Modernizing Authentication — What It Takes to Transform Secure Access
Palo Alto Networks is continuing to expand its business by displacing incumbent vendors and growing its product portfolio.
Palo Alto reported its first quarter fiscal 2018 earnings on Nov.19, with revenue coming in at $505.5 million for the quarter, representing a 27 percent year-over-year gain. The company however still did not generate profit, instead reporting a net loss for the quarter of $64.0 million, up from a loss of $56.9 million reported in the first quarter of fiscal 2017.
While profitability isn't something that Palo Alto achieved during the quarter, CEO Mark McLaughlin said on his company's earnings call that in the first quarter his company added over 2,500 new customers.
Some of those customers are coming from competitive displacements. McLaughlin noted that during the quarter Palo Alto beat Cisco in a seven-figure deal involving a virtualized data center with a U.S. military organization. Additionally, McLaughlin said that Palo Alto displaced Cisco as the standard security vendor at one of the world's busiest airports based in EMEA. He also called out a pair of competitive wins against Check Point as well including a displacement at one of the world's largest technology companies and one of the world's leading payment processors based in the United States.
In addition to talking about competitive wins, McLaughlin also detailed his company's latest product advancements. In September, Palo Alto announced its GlobalProtect cloud service, providing security services for mobile users and remote offices.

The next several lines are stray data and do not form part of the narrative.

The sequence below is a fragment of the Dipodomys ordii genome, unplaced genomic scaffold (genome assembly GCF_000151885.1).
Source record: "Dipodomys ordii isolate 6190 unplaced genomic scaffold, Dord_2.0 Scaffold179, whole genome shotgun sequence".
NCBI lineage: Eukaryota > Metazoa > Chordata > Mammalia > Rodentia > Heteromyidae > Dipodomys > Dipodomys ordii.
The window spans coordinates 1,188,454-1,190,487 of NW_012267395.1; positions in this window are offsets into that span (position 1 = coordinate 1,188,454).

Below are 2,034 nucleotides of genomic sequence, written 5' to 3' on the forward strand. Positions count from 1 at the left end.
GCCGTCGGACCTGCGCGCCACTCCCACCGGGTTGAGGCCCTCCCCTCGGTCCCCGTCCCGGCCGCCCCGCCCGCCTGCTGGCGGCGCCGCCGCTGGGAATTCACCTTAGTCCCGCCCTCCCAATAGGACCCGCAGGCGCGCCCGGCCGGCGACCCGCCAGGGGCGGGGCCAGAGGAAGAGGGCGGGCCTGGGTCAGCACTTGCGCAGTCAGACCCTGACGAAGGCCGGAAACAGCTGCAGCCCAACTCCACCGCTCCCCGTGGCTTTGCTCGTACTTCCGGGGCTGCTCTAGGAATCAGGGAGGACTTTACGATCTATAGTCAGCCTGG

"This offering opens up new use cases for us, help widely distribute organizations improve their security and reduce complexity," he said.
The new Palo Alto Networks Logging Service was also announced in September, providing a cloud platform for storing log information.
Palo Alto also updated some of its existing products during the quarter including its Traps endpoint protection platform. The updated Traps 4.1 release added behavior-based ransomware protection and enhanced kernel exploit prevention capabilities. The Aperture Cloud Access Security Broker (CASB) product was also updated during the quarter.
"As part of the migration to the cloud many organizations are adopting a multi-cloud strategy that includes storing large amounts of data within cloud environments and which requires advanced protection that complement basic native cloud offerings to achieve comprehensive and consistent security," McLaughlin said. " Aperture now provides application protections for several AWS solutions including Amazon EC2, AWS Identity and Access Management and Amazon S3."
Sean Michael Kerner is a senior editor at eSecurityPlanet and InternetNews.com. Follow him on Twitter @TechJournalist.